When thinking about children and nature there’s always a temptation to think back to the ‘good old days’. It’s likely that you’ll remember a moment when something got you hooked on nature and had the power to move you and create a real sense of wonder.
We’ll all fondly remember the hours spent collecting conkers, splashing about in streams or building dens; going on adventures with our friends where our imagination could run riot. As long as we were home by tea time then our parents would be happy.
Academic research and a steady stream of surveys have all shown that in one generation there has been a dramatic decline in children connecting with nature.
- Fewer than a quarter of children regularly use their local ‘patch of nature’, compared to over half of all adults when they were children.
- Less than ten per cent of kids play in wild places today; down from fifty per cent a generation ago.
Children spend so little time outdoors that they are unfamiliar with some of our most common wild creatures. According to a 2008 National Trust survey:
- One in three could not identify a magpie
- Half could not tell the difference between a bee and a wasp
- But nine out of 10 could recognise a Dalek.
As the US based writer Richard Louv says: “For a new generation, nature is more abstraction than reality. Increasingly, nature is something to watch, to consume, to wear – to ignore.”
This isn’t purely down to digital distractions. Traffic, health and safety, fears of “stranger danger” and changing attitudes have all contributed to the decrease in time that kids spent outdoors.
Things that we would have taken as normal behaviour have become the exception. When we see kids now playing in the outdoors we have our suspicions that they might be up to something. Half of all kids have been stopped by their parents from climbing trees and 20 per cent of children are not allowed to play conkers.
And this isn’t a simple town versus countryside issue either; the disconnection is as common in the countryside as in urban areas.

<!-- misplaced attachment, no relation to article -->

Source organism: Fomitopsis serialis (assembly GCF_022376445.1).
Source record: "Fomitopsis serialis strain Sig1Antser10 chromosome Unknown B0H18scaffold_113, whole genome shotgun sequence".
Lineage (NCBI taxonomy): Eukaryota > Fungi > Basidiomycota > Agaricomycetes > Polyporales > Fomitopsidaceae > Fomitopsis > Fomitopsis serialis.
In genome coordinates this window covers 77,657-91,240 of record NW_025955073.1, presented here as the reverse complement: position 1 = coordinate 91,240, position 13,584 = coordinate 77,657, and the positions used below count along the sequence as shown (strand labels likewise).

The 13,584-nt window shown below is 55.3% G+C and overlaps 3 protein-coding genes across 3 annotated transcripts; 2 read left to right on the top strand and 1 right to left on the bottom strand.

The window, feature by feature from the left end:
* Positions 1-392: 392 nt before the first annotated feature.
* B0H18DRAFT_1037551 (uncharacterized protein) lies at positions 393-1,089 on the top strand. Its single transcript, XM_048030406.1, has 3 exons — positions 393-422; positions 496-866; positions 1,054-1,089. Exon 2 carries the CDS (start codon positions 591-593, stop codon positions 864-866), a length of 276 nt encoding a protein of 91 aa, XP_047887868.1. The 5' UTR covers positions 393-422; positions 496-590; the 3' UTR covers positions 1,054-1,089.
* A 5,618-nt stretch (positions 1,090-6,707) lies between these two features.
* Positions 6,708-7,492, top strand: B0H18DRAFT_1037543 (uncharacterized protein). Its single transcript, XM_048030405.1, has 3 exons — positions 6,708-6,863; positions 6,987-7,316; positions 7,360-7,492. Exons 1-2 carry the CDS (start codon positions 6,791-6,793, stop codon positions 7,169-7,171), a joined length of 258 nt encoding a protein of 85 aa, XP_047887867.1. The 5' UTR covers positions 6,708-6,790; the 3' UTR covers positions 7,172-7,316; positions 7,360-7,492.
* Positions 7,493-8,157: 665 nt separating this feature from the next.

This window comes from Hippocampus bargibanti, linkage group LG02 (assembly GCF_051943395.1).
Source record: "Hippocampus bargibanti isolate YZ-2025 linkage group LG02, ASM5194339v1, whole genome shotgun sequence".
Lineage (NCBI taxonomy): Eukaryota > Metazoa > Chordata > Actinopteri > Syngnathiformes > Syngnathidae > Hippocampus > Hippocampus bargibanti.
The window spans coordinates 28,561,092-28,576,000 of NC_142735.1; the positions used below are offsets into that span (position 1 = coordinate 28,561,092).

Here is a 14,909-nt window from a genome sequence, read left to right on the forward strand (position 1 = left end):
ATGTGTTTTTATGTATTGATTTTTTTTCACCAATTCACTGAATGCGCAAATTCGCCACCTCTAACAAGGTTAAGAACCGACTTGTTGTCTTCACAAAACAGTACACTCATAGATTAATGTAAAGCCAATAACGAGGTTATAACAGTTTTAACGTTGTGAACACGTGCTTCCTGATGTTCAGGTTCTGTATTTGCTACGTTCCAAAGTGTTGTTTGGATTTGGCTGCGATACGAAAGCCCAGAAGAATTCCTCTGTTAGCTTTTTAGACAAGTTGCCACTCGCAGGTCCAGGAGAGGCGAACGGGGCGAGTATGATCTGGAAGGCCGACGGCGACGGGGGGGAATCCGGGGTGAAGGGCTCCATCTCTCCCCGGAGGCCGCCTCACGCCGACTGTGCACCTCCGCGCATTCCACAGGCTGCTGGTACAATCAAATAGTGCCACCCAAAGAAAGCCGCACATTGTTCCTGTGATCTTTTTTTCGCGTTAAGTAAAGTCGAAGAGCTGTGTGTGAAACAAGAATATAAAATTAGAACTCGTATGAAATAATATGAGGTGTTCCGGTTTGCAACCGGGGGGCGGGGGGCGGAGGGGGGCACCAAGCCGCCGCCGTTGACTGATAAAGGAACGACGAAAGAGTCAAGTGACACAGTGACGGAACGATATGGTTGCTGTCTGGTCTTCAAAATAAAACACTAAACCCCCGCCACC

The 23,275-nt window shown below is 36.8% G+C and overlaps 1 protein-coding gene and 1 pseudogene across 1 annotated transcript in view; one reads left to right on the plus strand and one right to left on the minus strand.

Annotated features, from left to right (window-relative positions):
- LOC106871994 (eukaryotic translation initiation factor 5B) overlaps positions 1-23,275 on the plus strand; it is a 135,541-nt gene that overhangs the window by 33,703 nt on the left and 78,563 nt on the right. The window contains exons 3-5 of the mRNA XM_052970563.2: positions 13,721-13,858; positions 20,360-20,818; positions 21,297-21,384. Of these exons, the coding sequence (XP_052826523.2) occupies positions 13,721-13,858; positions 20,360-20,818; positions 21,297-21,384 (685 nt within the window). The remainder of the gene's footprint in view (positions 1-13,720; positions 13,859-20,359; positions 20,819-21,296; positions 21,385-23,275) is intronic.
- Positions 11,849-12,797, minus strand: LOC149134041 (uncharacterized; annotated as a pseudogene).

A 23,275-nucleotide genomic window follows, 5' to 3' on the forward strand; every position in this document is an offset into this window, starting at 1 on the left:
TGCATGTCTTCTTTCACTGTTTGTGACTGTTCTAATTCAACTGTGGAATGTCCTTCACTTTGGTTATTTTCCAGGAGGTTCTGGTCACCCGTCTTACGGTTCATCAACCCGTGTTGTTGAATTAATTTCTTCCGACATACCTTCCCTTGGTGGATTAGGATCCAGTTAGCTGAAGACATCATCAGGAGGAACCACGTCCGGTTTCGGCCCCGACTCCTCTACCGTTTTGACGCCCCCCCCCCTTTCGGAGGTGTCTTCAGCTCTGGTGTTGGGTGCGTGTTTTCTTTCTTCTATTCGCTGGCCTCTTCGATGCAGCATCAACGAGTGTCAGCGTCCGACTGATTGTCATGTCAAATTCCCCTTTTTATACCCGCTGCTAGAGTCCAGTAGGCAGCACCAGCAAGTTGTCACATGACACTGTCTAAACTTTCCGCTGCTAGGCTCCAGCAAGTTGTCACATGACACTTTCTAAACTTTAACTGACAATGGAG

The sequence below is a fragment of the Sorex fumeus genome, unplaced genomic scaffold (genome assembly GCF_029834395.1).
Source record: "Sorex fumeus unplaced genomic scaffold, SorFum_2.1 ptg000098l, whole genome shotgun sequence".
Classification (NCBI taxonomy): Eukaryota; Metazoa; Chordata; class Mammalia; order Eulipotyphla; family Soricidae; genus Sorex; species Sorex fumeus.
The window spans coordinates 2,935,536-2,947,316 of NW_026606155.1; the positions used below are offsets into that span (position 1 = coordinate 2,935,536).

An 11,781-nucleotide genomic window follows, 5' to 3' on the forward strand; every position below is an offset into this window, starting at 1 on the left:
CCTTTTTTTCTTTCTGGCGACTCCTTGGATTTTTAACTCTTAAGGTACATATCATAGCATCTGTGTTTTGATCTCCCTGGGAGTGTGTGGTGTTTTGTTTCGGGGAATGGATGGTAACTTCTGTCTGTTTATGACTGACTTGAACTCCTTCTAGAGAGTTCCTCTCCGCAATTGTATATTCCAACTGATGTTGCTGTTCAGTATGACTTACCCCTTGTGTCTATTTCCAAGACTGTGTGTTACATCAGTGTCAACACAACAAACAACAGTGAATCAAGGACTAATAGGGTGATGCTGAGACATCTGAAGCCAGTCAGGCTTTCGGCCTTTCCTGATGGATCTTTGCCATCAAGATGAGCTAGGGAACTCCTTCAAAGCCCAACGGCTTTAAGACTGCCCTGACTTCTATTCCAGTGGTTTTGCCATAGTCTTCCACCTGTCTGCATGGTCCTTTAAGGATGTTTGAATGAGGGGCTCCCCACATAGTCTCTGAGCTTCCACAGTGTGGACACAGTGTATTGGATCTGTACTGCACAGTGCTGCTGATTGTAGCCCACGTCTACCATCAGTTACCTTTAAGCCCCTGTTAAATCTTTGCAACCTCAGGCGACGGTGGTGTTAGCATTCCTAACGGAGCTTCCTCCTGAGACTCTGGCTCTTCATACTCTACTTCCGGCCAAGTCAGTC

Research clearly shows that 12 is the magic number. Get kids hooked on the outdoors and you’ve got them interested in the environment for life. If you don’t then we’re creating a whole generation ill at ease with the natural world around them.
But it’s not all doom and gloom. Parents, grandparents, teachers, health professionals, conservationists, social commentators and politicians from all across the political spectrum agree that something needs to be done.
The National Trust wants to harness this agreement and help find practical steps to reconnect children with the natural world. That’s why we’re setting up a two-month inquiry taking evidence from experts and the public as to what can be done to reconnect with nature and the outdoors.
- What do you think are the most important barriers to children spending more time outdoors?
- What can individuals and families – including grandparents and godparents, as well as the parents themselves – do to help their children engage with nature?
- How can community groups, local and national organisations support families in getting outdoors and closer to nature?
- What policy changes are needed ensure that every child has the opportunity to develop a personal connection with the natural world?